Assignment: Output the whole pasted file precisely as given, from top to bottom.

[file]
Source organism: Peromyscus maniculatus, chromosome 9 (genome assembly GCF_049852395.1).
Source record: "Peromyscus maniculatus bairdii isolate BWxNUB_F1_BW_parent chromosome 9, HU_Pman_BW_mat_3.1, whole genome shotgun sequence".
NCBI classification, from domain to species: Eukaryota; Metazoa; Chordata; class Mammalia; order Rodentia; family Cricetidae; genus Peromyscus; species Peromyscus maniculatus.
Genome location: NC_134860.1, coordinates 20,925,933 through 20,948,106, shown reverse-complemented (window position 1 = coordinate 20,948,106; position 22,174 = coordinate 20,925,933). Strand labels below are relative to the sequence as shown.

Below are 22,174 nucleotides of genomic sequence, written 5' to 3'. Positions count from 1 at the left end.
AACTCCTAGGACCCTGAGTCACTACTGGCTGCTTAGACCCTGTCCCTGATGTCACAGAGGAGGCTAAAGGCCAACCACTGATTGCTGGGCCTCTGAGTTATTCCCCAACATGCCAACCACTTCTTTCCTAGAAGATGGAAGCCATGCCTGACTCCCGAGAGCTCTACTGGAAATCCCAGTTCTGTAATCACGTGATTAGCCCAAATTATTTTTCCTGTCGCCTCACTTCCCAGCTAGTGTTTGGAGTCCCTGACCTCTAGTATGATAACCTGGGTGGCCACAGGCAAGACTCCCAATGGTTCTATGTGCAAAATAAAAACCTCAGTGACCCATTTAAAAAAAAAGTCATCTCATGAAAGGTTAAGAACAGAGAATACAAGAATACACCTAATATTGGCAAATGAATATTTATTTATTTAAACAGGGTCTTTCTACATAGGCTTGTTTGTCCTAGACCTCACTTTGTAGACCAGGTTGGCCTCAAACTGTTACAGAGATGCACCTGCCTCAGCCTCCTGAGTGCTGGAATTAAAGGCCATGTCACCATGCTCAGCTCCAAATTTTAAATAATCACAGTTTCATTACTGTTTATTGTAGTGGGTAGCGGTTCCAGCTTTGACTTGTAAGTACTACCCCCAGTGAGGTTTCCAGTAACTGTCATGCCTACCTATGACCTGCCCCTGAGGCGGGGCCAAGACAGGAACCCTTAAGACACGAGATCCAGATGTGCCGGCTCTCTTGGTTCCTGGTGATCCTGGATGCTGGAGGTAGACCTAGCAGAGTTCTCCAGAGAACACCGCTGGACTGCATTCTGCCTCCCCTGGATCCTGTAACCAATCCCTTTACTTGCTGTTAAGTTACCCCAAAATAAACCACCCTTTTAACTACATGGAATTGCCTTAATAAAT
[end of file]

Source organism: Peromyscus maniculatus, chromosome 9 (genome assembly GCF_049852395.1).
Source record: "Peromyscus maniculatus bairdii isolate BWxNUB_F1_BW_parent chromosome 9, HU_Pman_BW_mat_3.1, whole genome shotgun sequence".
NCBI classification, from domain to species: Eukaryota; Metazoa; Chordata; class Mammalia; order Rodentia; family Cricetidae; genus Peromyscus; species Peromyscus maniculatus.
Genome location: NC_134860.1, coordinates 20,925,933 through 20,948,106, shown reverse-complemented (window position 1 = coordinate 20,948,106; position 22,174 = coordinate 20,925,933). Strand labels below are relative to the sequence as shown.

Below are 22,174 nucleotides of genomic sequence, written 5' to 3'. Positions count from 1 at the left end.
AACTCCTAGGACCCTGAGTCACTACTGGCTGCTTAGACCCTGTCCCTGATGTCACAGAGGAGGCTAAAGGCCAACCACTGATTGCTGGGCCTCTGAGTTATTCCCCAACATGCCAACCACTTCTTTCCTAGAAGATGGAAGCCATGCCTGACTCCCGAGAGCTCTACTGGAAATCCCAGTTCTGTAATCACGTGATTAGCCCAAATTATTTTTCCTGTCGCCTCACTTCCCAGCTAGTGTTTGGAGTCCCTGACCTCTAGTATGATAACCTGGGTGGCCACAGGCAAGACTCCCAATGGTTCTATGTGCAAAATAAAAACCTCAGTGACCCATTTAAAAAAAAAGTCATCTCATGAAAGGTTAAGAACAGAGAATACAAGAATACACCTAATATTGGCAAATGAATATTTATTTATTTAAACAGGGTCTTTCTACATAGGCTTGTTTGTCCTAGACCTCACTTTGTAGACCAGGTTGGCCTCAAACTGTTACAGAGATGCACCTGCCTCAGCCTCCTGAGTGCTGGAATTAAAGGCCATGTCACCATGCTCAGCTCCAAATTTTAAATAATCACAGTTTCATTACTGTTTATTGTAGTGGGTAGCGGTTCCAGCTTTGACTTGTAAGTACTACCCCCAGTGAGGTTTCCAGTAACTGTCATGCCTACCTATGACCTGCCCCTGAGGCGGGGCCAAGACAGGAACCCTTAAGACACGAGATCCAGATGTGCCGGCTCTCTTGGTTCCTGGTGATCCTGGATGCTGGAGGTAGACCTAGCAGAGTTCTCCAGAGAACACCGCTGGACTGCATTCTGCCTCCCCTGGATCCTGTAACCAATCCCTTTACTTGCTGTTAAGTTACCCCAAAATAAACCACCCTTTTAACTACATGGAATTGCCTTAATAAAT